Shigure meets with Hatori, Hatsuhare, and Momiji, informing them Yuki and Kyou have skipped. Hatsuhare can understand, as he himself contemplates running from things he’d rather not engage in. But Shigure tells him this wasn’t about running away from Akito (in Yuki’s case) or Kagura (in Kyou’s); not this time.

Instead, it was about running to someone, someone both in greater need and more deserving of their presence. That’s hammered home when Shigure checks in on a morose Akito. Shigure is actually glad to see the family head reaping what he sowed. Shigure is the one harboring Yuki and Kyou during their self-exile, after all; it makes sense he’d be on their side with this…situation.

Meanwhile, by spending New Years with Tooru, keeping her company, sharing mochi (and chewing carefully!), and finally climbing up the roof together to watch the gorgeous first sun rise out of the horizon, the guilt Yuki and Kyou initially felt about abandoning their formal family obligations eventually melts away.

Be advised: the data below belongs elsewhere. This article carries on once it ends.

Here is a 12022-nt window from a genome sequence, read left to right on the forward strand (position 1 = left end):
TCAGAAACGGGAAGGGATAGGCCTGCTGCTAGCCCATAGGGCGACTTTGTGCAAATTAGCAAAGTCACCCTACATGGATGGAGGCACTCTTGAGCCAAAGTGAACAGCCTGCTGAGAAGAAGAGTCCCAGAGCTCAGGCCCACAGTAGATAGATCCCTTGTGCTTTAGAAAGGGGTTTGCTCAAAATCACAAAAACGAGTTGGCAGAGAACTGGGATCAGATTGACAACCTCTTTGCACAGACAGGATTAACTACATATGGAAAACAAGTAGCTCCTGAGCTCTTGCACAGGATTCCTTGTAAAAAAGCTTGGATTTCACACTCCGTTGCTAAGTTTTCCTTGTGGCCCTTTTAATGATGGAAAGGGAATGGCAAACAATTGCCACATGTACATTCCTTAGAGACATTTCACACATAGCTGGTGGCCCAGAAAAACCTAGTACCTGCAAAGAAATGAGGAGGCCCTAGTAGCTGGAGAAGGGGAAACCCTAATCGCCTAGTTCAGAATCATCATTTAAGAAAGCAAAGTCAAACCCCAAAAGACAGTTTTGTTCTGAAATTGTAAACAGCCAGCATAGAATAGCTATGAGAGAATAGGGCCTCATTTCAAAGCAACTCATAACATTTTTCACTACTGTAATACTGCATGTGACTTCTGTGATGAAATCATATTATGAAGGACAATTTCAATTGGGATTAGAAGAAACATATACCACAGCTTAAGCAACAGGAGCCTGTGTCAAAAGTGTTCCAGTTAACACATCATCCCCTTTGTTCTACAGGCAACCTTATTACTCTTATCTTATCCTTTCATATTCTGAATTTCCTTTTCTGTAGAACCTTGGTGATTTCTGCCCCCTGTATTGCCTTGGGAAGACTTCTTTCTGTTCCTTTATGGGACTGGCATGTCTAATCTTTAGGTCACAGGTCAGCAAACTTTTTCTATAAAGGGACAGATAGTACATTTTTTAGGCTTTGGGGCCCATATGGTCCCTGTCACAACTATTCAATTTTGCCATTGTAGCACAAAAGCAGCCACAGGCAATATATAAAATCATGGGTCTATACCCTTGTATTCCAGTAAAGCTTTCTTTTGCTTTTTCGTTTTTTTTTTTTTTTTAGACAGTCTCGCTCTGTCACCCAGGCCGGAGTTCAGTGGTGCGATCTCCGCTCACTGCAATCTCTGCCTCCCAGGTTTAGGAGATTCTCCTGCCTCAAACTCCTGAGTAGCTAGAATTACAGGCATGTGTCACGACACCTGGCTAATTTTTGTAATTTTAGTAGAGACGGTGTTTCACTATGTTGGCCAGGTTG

No, Yuki and Kyou needed Tooru every bit as much as Tooru needed them. Far from being a night they’ll regret, it turns out to be a night—and morning—the three of them won’t soon forget. They get to see Tooru smile without a hint of weariness hidden behind it as she looks forward to another year with two of the four people (along with Uo and Saki) most important in her life; her real family.

Gakusen Toshi Asterisk – 22

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Not long after a casual discussion with Julis over their Winter vacation plans, Ayato, Saya, Claudia and Kirin are whisked away to her home country of Lieseltania, first aboard a private jet, then a Rolls-Royce limo through a jubilant victory parade, and finally given rooms at a humongous palace.

There they meet Julis’ brother, King Jolbert, and his wife Maria, who plan to hold a banquet in their honor to thank them for helping his sister. The cold open actually handles the breathlessness of such a sequence of events quite well. It also shows how relatively down-to-earth Julis is, despite her regal home situation

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Of course, this is only another venue in which to rub in Saya and Claudia’s faces the fact that Ayato belongs to Julis first and foremost. Saya swallows her pride and commits herself to staying by Ayato’s side if ever he needs aid, without getting into any kind of romantic talk that might end up with her rejected.